Renault started in 1898, with its first car, the Type A, launched on its founder Louis Renault’s birthday. It played a huge part in France’s war effort during the Great War, transporting soldiers to the battle of the Marne. Renault himself received a second Chevalier de la Légion d’Honneur medal for his part—he received his ﬁrst in 1906 for contributions to the industry.
During the German occupation in WWII, Renault worked on the utilitarian 4CV in secret, after Louis saw the KdF-Wagen. However, under the Nazi régime, Renault factories did build for the Germans, and its factories were bombed heavily by the Allies. In a dire shape, the company was nationalized after the war, securing its future. The 4CV was launched in 1947.
By 1954, Renault had built one million cars since nationalization and two million since its founding. Other popular models followed: the Dauphine and Floride sports cars, the rear-engined 8 (which formed the basis of the Hino Contessa in Japan), the 16 hatchback (not the first of this body type, but it helped popularize the concept). By 1967, Renaults were being built or assembled on every continent. Its Bulgarian, Romanian and Brazilian operations were busy on adaptations of their own models.
Michel Boue’s 5 hatchback improved on the Issigonis Mini concept and was launched in 1972. With American Motors Corp. needing a small car during the fuel crisis, the 5 was Americanized for that market, and Renault began exerting its influence on the smallest of the Big Four, increasing its stake to 46 per cent in 1980, controlling it. In the early 1980s, the Renault 9 was built as the Renault Alliance in Kenosha, Wisconsin. Although the Alliance and the Encore hatchback were initially successful, the effects of the fuel crises of the 1970s were not felt by the mid-1980s and Renault wanted to sell. Chrysler bought AMC (including its Jeep division) in 1987.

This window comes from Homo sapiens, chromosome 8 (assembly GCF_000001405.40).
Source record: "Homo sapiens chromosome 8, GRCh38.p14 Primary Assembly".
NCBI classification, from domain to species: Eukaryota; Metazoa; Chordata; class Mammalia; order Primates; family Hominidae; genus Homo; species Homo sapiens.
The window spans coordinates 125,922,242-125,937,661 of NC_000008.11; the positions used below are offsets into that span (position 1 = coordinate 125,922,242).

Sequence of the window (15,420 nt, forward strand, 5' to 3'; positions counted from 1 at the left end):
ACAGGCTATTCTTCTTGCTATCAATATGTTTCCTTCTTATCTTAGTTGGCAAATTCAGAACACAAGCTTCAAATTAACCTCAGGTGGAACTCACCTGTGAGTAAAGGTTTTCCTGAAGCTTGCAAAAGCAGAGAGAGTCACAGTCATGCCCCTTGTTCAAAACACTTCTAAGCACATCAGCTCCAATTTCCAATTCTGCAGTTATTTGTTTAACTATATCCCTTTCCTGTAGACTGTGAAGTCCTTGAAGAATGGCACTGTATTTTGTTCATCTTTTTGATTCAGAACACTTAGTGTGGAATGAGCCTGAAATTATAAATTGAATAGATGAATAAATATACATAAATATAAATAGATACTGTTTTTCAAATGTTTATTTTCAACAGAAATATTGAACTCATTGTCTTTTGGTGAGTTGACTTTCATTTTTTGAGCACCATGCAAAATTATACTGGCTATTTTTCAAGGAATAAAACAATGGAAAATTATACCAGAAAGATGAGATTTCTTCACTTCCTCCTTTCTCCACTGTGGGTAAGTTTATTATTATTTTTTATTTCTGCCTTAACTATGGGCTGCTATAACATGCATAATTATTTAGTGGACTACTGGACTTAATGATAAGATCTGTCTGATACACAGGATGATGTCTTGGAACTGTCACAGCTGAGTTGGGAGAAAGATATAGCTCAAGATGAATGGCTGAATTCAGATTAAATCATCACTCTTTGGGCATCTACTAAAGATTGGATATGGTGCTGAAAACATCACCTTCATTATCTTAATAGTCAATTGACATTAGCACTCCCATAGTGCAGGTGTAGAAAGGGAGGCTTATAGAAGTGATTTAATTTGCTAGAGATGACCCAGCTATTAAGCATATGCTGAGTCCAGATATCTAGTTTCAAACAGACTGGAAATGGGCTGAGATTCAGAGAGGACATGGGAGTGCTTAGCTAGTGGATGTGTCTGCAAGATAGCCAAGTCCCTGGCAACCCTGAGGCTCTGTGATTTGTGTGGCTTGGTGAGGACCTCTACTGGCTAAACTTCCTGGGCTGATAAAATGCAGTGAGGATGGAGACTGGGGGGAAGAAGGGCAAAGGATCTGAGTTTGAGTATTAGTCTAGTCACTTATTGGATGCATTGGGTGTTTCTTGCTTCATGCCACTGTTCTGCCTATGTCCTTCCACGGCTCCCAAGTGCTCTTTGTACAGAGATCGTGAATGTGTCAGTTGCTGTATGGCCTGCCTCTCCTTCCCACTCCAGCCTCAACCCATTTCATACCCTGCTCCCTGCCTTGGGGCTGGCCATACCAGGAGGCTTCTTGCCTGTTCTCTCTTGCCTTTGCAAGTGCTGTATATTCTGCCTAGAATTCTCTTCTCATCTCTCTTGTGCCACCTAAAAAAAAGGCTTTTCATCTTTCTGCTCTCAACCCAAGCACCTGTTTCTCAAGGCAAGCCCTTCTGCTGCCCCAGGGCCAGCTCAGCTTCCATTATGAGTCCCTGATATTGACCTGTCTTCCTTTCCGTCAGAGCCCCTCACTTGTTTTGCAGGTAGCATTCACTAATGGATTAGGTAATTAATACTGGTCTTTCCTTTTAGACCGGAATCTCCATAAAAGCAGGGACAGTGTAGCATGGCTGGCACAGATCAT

Commercial success came to Renault in the 1990s, thanks to clever design under design director Patrick Le Quément. The Twingo kicked it off, and a series of innovative-looking vehicles such as the Mégane, Vel Satis and Avantime followed.
The company was privatized in 1996. In 1999, it took over Dacia, its Romanian outpost. The same year, Renault formed an alliance with Nissan and has a 44·4 per cent stake in the Japanese automaker. The alliance has proved to be far more successful than its venture with AMC, with Renault-appointed Nissan COO (later CEO, and later CEO of Renault as well) Carlos Ghosn turning Nissan around. In 2008, Renault bought a stake in Russian automaker VAZ, which produces the Lada.